It should not be such an unusual idea for us to think of these positions of authority among us, even in eternity. It is true that in our present thinking in this world, we tend to think of someone in a position of great authority as someone who is more worthy or in some way better than other people. But this is a corrupted idea of what true authority is. One who understands true authority does not see it as a position of privilege, but rather as a position of servitude. He or she is put in that position to serve those under them.

Even in the concept of the body of Christ, which is the church, Paul makes reference to the various parts of the human body. There are many parts to every body, each with its specific purpose and function. There is not one part that is more important than another, but it is just that each has its own responsibility for the proper working of the whole (1 Corinthians 12:12-30).

Paul even goes so far as to say, “Those members of the body which we deem less honorable, on these we bestow a more abundant honor” (verse 23, NAS).

Jesus said much the same thing when he said, “For everyone who exalts himself will be humbled, and he who humbles himself will be exalted” (Luke 14:11 NAS). He said also, “Many who are first will be last, and the last, first” (Matthew19:30 NAS).

Thus, when we hear references of the “Kings of the Earth” in the New Earth, vanquish from your mind any thoughts of kings and rulers in our own present day. The kings of the earth that follow the pattern of the world will be no more. Our experiences of this age have much less to do with what the arrangement will be in eternity than we might think. We now only know corruption. In that day we shall know perfection.

These kings of the earth who enter the New Jerusalem will be ones that are under the administration of Christ, and who recognize him as “King of kings and Lord of lords” (Revelation 17:14; 19:16).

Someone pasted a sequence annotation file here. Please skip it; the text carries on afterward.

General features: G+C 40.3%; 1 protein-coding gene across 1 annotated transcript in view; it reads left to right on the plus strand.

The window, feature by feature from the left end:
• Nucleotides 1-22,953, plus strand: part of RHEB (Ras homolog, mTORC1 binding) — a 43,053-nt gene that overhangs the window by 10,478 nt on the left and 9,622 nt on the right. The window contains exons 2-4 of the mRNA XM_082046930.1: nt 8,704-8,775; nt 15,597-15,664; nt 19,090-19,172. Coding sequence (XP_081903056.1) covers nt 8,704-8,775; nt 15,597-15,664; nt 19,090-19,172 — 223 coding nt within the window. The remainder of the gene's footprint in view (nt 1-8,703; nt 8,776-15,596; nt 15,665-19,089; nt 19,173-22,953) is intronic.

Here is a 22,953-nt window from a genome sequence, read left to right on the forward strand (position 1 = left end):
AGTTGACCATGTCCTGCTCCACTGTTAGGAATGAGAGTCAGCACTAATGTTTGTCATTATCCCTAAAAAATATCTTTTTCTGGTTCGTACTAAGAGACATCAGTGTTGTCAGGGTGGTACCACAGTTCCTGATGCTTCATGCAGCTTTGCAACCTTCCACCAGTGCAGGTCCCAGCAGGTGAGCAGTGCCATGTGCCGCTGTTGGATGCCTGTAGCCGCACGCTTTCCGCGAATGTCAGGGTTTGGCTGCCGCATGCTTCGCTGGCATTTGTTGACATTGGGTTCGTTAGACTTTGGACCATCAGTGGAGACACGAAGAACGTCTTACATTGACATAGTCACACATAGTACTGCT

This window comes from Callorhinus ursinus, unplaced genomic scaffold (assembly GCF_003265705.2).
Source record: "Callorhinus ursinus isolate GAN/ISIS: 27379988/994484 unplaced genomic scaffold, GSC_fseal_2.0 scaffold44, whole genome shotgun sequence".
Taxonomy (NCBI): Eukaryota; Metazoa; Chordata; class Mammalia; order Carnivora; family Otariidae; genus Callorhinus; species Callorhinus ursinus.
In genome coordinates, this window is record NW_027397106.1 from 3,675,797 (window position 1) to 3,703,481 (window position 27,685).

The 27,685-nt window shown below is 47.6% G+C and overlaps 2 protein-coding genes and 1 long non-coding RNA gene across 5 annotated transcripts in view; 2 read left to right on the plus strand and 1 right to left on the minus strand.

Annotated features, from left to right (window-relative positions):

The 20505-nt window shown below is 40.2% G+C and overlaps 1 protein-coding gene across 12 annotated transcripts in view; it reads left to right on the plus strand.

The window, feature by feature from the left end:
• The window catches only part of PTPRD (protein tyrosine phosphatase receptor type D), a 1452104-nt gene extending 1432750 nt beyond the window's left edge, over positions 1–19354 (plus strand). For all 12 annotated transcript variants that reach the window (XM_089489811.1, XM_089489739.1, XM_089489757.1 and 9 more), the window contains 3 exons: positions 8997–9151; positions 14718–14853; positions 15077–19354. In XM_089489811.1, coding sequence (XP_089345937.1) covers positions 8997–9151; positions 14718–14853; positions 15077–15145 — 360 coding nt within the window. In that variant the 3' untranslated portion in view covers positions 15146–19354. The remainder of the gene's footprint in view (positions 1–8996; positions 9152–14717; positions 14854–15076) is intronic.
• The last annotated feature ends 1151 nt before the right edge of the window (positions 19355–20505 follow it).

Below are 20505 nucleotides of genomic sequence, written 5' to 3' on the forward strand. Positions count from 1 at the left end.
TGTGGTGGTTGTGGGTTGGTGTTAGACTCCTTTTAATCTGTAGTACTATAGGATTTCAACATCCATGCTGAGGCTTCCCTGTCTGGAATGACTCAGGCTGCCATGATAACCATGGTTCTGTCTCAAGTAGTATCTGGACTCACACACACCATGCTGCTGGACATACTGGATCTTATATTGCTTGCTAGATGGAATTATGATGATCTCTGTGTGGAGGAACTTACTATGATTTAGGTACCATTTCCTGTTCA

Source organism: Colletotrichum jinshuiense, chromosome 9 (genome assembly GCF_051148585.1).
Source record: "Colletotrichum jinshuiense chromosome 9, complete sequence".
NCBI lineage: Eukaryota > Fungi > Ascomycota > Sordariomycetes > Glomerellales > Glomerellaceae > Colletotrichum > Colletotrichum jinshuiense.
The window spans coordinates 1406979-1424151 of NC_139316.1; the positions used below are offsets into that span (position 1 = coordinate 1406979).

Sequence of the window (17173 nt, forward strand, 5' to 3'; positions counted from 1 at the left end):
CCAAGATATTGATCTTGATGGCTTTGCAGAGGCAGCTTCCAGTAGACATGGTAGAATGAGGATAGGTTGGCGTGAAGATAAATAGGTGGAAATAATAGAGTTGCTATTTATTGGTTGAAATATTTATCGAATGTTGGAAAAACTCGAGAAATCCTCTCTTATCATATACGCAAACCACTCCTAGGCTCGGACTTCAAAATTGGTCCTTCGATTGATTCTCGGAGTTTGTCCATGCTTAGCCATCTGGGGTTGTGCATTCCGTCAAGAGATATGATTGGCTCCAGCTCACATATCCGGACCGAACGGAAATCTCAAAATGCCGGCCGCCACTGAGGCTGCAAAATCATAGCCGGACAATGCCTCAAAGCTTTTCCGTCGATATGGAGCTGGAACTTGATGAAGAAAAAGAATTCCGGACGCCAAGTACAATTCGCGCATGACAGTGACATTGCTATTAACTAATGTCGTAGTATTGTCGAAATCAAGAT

The Honor of the Nations

John mentions that the kings of the earth will bring the “the glory and the honor” of the nations into it. I wrote earlier about the glory of the nations in regard to our own bodies, our own beings existing in a glorified state. That is, we will exist without any remnants of corruption or rebellion. We will exist in a perfect manner, the manner in which God created us to be. This is what it means to be glorified.

But I believe that it is not only the glorified people themselves that John is speaking about. It is not only the glory of the nations that enter the city, but also what the passage of the Bible calls “the honor of the nations.” The word honor has a slightly different meaning from what we usually think of this word. What the kings and the nations are bringing with them as they come to the New Jerusalem are articles that hold a great value to them. These they are bringing to present to the Lamb who is on the throne. These articles of honor are their worship to the King of kings and Lord of lords. We will be bringing what is best about our cultures and our ethnic groups. We, as the kings of the earth and as the nations will be bringing “our glory” and “our honor” into the New Jerusalem, the city of light.

Again we can see that the diversity of the nations does not disappear in heaven. There are distinctive and very unique characteristics not only about the individuals of the nations, but also about what they do and the things that they make. Our own sense of creativity does not cease to exist in heaven. We will continue to produce those items of handcraft, of art, agriculture, ingenuity and imagination, or a whole list of skills that we will continue to do even in heaven. We do these things not because we need to make a living, as we do here in this present age, but simply from the pure love of our own creativity. The creativity that we possess is what God has instilled within us from his own creativity. What we do with our hands and our minds are our worship to the Lamb who sits on the throne.

So it will be in the New Jerusalem. John describes an existence of complete peace and contentment, where the pressures that we face in this life will be no more and where we will fully recognize our Savior God as creator of all that there is.

John writes, “Nothing unclean, and no one who practices abomination and lying, shall ever come into it (speaking of the New Jerusalem), but only those whose names are written in the Lamb’s book of life” (Revelation 21:27).